PSY100H1 Lecture Notes - Lecture 2: Radical Environmentalism, Scientific Method, Baby Steps

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Published on 23 Sep 2012
introspection was not considered to be necessary
Psychologists decided that they did not need to ask people to describe things that could not be ob-
they decided to focus on just those things that they could actually directly observe; directly measure
they only focused on people’s overt behaviours - what they could see
a lot of them believed that the mental processes did not really happen. They were just verbal labels giv-
en to things that didn’t really exist or were unimportant
Watson was a radical environmentalist
the whole nature vs. nurture debate (another topic from Chapter 1):
-Behaviourists slanted solely on the the nurture side of things
they believed that environment was everything; it made you who you are and completely influ-
enced your behaviour
to Watson genes were nothing, it was was all your environment that made you who you are
Skinner (another name that will be coming up often) believed that these mental states did not exist
they were just mental labels that we gave these bodily processes
he is known for token economies i.e. reward behaviour
you get some sort of token for good behaviour and that encourages people to do well
often used in prisons or institutions
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Trouble for behaviours (video):
chimpanzees using water as a tool to extract food from a narrow tube they cannot reach into
the problem from behaviourists is that they were learning w/out a reward/punishment system
they were learning through insight: all of a sudden they knew the solution to the problem and they
went and solved the problem
for Behaviourists this meant that maybe they should be paying attention to what was going on; that per-
haps it meant something that needed to be studied
The Cognitive Revolution took place around the 1970s
the whole idea was that mental function was really important for understanding behaviour
one could not understand behaviour by focusing solely on the environment - focus on the internal
realm was needed as well
it had an impact on all the schools and areas of psychology
psychology then vs. now
it has legitimately established itself
has come a long way in the past hundred years
it has exploded exponentially
Four ways of knowing about the world
observation is the heart of any scientific method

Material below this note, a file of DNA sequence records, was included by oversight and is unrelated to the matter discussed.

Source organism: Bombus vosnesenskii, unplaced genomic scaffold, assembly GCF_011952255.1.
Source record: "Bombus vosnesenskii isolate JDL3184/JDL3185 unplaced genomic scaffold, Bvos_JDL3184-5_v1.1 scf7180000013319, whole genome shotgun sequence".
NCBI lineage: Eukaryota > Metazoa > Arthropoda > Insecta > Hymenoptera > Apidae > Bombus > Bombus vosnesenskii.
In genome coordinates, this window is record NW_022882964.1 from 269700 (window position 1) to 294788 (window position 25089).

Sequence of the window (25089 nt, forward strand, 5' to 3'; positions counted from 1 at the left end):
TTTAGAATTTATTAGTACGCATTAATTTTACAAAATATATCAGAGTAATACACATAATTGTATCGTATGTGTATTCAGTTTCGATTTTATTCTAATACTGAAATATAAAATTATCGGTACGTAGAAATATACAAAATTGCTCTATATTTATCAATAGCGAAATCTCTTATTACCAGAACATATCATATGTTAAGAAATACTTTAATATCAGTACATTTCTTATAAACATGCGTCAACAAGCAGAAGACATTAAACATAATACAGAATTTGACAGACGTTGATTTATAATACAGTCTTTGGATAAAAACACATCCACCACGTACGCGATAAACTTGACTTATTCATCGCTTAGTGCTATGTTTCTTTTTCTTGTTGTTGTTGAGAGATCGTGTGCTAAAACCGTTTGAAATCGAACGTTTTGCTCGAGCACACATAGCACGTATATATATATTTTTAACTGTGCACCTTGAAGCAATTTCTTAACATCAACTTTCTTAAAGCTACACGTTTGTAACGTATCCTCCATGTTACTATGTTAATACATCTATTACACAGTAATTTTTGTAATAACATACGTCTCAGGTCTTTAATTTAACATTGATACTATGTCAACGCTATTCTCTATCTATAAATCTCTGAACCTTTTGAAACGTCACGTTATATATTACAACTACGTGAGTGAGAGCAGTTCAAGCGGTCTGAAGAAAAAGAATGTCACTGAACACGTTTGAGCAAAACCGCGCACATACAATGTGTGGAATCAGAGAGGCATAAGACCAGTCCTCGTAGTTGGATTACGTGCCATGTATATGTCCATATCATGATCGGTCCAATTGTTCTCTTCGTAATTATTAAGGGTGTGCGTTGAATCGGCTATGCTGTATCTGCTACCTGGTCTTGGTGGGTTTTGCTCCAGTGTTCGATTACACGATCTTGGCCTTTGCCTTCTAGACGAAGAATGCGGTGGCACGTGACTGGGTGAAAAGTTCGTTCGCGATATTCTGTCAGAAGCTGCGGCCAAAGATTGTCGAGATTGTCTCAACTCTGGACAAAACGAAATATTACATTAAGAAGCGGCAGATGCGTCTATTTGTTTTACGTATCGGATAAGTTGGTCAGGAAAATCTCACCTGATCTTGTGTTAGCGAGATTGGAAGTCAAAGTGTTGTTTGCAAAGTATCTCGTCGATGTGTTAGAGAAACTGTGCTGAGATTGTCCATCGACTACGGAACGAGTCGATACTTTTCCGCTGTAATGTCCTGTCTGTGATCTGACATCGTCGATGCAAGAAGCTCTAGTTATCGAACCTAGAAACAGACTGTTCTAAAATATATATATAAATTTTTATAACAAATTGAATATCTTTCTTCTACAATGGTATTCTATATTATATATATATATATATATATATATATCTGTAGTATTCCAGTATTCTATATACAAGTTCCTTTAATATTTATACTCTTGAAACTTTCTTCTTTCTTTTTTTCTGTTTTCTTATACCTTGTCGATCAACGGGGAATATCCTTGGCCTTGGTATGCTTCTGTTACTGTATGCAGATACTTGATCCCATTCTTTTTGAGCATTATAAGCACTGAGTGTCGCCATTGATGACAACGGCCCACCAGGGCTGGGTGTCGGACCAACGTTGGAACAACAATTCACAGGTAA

What is science?
science isn’t defined by what is being studied it’s defined by how it’s being studied
the method that you’re using to investigate whatever topic it is you’re investigating
Four cannons of science / fundamental principle / science does not really exist without these things:
1. Determinism :
the idea that the universe isn’t random
that things can be predicted
there are orderly systematic causes
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without it theories don’t make any sense
theories do not work when things are happening at random
we need things to be systematic and orderly in order for any theory to serve its purpose
-theories: statement about the causal relation between two or more variables
-variable : something that varies; that can differ from organism to organism
2. Empiricism: the best way to figure this out is by observations
we all know that the best way for us to know something is for us to go and see it first hand
to get it “from the horse’s mouth”
3. Parsimony: aka “Occam’s razor”
if we have two competing theories the one that we should chose is the one that is simplest; the one that
makes the fewest assumptions
4. testability: in order to be a scientific theory it has to be able to be testable, confirmable, and support-
- falsifiability: it must be possible(in principle, even if it hasn’t been done) to disprove a theory.
-An unfalsifiable is something no one can ever prove is false
- operational definitions: we need to be able to measure these variable constructs
it means we must figure out a way to measure something that would otherwise we
would not be able to do
a lot of times (especially in psychology) we are dealing with things that cannot be mea-
e.g. hunger - we cannot just look at a person and figure out that s/he is hungry so in or-
der to do that we may use time. Time is measurable/ concrete so you can operationally
define hunger as the amount of time it has been since you last ate something.
a lot of the things that psychologists are interested in are these internal constructs that can’t be mea-
constructs are any internal characteristics that cannot be directly observed e.g. imagination, anxiety, ex-
troversion - internal attributes that can’t be measured but are still very important to explain behaviour
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